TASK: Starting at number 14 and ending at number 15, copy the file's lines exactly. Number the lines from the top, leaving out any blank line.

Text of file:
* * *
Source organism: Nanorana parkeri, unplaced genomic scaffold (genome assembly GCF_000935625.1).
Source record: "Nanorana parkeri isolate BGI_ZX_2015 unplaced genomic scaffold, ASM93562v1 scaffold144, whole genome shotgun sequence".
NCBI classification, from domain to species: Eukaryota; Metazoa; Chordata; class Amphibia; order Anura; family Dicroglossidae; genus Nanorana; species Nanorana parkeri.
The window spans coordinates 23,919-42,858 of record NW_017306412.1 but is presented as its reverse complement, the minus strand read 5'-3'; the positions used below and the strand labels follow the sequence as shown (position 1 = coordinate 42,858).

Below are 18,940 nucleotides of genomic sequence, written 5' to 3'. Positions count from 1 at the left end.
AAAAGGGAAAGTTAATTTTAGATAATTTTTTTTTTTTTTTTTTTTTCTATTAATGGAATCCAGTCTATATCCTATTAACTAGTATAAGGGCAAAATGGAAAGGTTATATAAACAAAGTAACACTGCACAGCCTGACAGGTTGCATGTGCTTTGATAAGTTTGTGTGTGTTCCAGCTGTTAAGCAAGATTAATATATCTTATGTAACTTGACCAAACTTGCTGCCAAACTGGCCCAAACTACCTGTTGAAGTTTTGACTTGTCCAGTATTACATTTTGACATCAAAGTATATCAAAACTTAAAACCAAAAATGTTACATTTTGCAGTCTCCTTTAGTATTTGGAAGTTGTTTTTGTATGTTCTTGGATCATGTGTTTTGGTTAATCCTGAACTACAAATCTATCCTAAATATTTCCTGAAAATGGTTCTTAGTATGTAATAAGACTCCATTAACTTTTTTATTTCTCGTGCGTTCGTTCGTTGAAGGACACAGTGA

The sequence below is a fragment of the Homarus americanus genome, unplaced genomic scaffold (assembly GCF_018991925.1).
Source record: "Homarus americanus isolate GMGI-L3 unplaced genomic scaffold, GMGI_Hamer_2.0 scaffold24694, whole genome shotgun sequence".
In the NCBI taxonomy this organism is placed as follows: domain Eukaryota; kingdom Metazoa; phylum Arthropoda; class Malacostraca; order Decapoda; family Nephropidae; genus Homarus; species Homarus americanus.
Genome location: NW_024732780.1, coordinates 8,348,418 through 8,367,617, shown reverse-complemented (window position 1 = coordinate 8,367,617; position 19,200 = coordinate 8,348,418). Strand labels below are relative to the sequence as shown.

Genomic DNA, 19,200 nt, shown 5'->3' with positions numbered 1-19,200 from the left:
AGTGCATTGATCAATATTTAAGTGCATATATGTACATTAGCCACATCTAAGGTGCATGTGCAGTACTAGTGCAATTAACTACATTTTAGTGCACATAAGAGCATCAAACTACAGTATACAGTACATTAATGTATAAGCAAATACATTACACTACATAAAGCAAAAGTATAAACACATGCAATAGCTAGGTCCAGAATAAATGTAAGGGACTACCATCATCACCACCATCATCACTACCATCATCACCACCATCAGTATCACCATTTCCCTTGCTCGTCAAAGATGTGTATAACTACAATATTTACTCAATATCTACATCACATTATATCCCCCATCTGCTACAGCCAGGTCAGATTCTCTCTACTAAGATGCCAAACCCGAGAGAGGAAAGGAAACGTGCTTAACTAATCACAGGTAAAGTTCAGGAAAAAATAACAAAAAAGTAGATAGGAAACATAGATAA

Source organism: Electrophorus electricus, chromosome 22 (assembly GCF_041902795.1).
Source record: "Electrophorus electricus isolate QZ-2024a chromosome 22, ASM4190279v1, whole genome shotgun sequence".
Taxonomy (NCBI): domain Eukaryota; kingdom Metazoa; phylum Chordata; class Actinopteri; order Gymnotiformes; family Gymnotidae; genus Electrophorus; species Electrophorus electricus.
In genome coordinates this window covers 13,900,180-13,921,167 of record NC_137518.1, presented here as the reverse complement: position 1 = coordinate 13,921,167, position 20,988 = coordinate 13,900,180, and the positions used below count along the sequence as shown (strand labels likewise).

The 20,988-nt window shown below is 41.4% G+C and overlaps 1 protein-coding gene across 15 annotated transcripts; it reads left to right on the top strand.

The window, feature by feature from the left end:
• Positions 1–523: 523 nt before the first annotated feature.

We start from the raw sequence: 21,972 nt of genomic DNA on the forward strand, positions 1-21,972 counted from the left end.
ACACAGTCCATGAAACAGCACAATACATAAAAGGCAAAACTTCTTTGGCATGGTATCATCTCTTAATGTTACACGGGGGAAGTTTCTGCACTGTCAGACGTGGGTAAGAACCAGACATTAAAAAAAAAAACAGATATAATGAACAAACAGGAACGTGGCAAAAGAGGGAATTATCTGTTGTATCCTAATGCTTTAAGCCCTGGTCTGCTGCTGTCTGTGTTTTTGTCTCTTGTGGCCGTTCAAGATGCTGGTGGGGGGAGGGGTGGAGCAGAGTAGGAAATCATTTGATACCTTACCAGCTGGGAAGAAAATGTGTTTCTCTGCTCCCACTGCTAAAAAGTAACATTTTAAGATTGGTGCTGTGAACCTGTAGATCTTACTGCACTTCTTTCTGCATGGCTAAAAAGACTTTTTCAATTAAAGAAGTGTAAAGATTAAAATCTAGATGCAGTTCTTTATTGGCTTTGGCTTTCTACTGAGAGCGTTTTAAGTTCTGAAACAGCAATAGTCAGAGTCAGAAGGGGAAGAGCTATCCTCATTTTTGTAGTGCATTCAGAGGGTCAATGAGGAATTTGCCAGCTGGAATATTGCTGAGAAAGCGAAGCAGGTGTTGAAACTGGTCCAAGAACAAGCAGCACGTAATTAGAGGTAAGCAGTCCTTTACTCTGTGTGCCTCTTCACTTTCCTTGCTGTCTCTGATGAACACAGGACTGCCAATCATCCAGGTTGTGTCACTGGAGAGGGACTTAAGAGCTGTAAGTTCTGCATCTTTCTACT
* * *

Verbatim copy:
Source record: "Electrophorus electricus isolate QZ-2024a chromosome 22, ASM4190279v1, whole genome shotgun sequence".
Taxonomy (NCBI): domain Eukaryota; kingdom Metazoa; phylum Chordata; class Actinopteri; order Gymnotiformes; family Gymnotidae; genus Electrophorus; species Electrophorus electricus.